In the five days after the panic began on Feb. 20, BKNG stock was down nearly 15%. And, like many other stocks, BKNG rebounded slightly after the initial panic. However, unlike Apple (NASDAQ:AAPL) — a company that has a wide range of products and services — Booking Holdings is focused on one thing: travel.
If there is one area of the economy that’s going to be battered by a global coronavirus pandemic, it’s tourism. That spells bad news for BKNG stock through 2020.
The Coronavirus Is Bad News for Booking Holdings
The coronavirus has resulted in chaos in the stock markets. The Dow Jones Industrial Average suffered its largest one-day fall, and comparisons are being made to the 2008 financial crisis. Few companies have been immune, even Apple. But Apple has a wide range of products and services. Even if iPhone sales slow, people will keep listening to Apple Music. And, as InvestorPlace’s Luke Lango points out, once the coronavirus runs its course, people will go right back to buying iPhones.
Booking Holdings is entirely reliant on travel. That largely means tourism. Through its various websites including Priceline.com, Booking.com and Kayak.com, consumers book hotel rooms, flights and rental cars. So long as the coronavirus remains active, tourists are reluctant to travel — you never know where the next outbreak might pop up.
Even they don’t fear contracting the virus during a trip, when countries experience outbreaks, airlines may cancel flights, disrupting travel plans.
We’ve seen this before, when the global travel industry was hit by SARS in 2003. It took at least a year before the situation was normalized. One estimate puts the impact of the loss of Chinese outbound tourism alone on the global travel industry in 2020 at $80 billion.
Adding to BKNG’s challenges, if the coronavirus triggers a global recession, consumer discretionary spending will go down as a result. And travel is right up there with the luxuries that people can do without when finances are tight.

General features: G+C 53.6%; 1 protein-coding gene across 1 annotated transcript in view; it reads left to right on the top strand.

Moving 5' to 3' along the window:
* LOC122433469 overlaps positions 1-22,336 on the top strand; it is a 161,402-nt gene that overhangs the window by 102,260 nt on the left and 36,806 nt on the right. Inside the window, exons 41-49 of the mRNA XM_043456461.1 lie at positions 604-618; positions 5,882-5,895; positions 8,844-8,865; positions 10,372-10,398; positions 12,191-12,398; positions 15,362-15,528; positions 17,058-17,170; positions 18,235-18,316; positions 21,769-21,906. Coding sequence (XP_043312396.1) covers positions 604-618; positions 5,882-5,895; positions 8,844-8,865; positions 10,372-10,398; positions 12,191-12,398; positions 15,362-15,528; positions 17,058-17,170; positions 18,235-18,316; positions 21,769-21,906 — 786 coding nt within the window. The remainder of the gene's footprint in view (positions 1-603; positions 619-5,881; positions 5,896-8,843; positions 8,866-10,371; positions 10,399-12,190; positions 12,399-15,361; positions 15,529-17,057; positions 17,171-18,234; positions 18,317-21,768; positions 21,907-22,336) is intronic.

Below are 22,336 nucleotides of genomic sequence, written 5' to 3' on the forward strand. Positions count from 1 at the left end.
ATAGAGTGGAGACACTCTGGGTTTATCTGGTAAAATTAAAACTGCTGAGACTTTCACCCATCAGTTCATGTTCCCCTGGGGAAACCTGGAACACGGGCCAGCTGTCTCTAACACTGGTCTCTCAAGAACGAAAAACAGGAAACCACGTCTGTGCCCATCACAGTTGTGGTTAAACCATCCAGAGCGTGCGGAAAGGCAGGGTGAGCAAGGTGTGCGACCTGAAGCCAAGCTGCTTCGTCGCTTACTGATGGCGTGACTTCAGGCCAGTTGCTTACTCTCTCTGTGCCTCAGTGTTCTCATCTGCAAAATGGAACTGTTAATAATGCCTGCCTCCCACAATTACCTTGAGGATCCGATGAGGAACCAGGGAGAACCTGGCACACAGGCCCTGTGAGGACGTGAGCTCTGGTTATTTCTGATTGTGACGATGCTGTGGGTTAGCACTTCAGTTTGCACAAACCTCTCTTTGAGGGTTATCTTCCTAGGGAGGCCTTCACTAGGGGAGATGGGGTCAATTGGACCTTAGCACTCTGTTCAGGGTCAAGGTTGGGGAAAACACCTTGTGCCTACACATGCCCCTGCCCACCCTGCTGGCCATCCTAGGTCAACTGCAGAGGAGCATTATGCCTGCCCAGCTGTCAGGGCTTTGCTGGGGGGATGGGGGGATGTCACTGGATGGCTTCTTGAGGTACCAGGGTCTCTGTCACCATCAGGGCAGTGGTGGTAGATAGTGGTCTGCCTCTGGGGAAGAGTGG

Obviously, nothing about the coronavirus is good news for BKNG stock, and this situation is not going to go away any time soon.
Lowered Guidance, Lowered Price Targets
On Feb. 26, Booking Holdings released fourth-quarter earnings. Travel services booked by customers were up 6% year-over year, and the number of room nights booked increased by 12%.That generated $3.3 billion in revenue for the quarter, a 4% YOY increase, along with an 81% increase in net income.
What analysts were watching closely was the company’s Q1 guidance. Booking Holdings is projecting a decline in gross travel bookings between 8% and 13% compared to last year. That could translate to a YOY revenue decline between 3% and 7%.
The company summed up the earnings and guidance, putting an emphasis on the long term to help prevent investor panic.
“We were pleased with our fourth quarter and full-year 2019 results. While the outlook for global travel in the near-term is uncertain due to the coronavirus, we will manage the business appropriately to enhance long-term value for our stakeholders.”
The market didn’t exactly panic, but there was a reaction. Feb. 27 saw a flurry of price target cuts for BKNG stock. Among these, Wedbush cut its target from $2,000 to $1,750 while JPMorgan slashed its BKNG price target from $2,030 to $1,840.
With BKNG currently trading at $1,642, those reduced price targets still represent upside, but it’s single-digit. And if the coronavirus situation worsens, look for another round of reductions.
The Bottom Line for BKNG Stock
Booking Holdings has a long list of competitors, including companies like Expedia Group (NASDAQ:EXPE). However, in 2020, it’s not competition that’s a concern for BKNG and its investors, it’s a force of nature.
The coronavirus is unpredictable. Will it turn into a global pandemic, or will it be contained? We don’t know. What we do know is that international travel is already taking a big hit, and if the situation worsens, the global tourism industry is going to be hammered.
Booking Holdings has already issued revenue guidance warning of the impact of the coronavirus on its Q1 revenue. Multiple brokerage firms have significantly lowered their price target for the company’s shares. Now is definitely not the time to be buying BKNG stock.
Brad Moon has been writing for InvestorPlace.com since 2012. He also writes about stocks for Kiplinger and has been a senior contributor focusing on consumer technology for Forbes since 2015. As of this writing, Brad Moon did not hold a position in any of the aforementioned securities.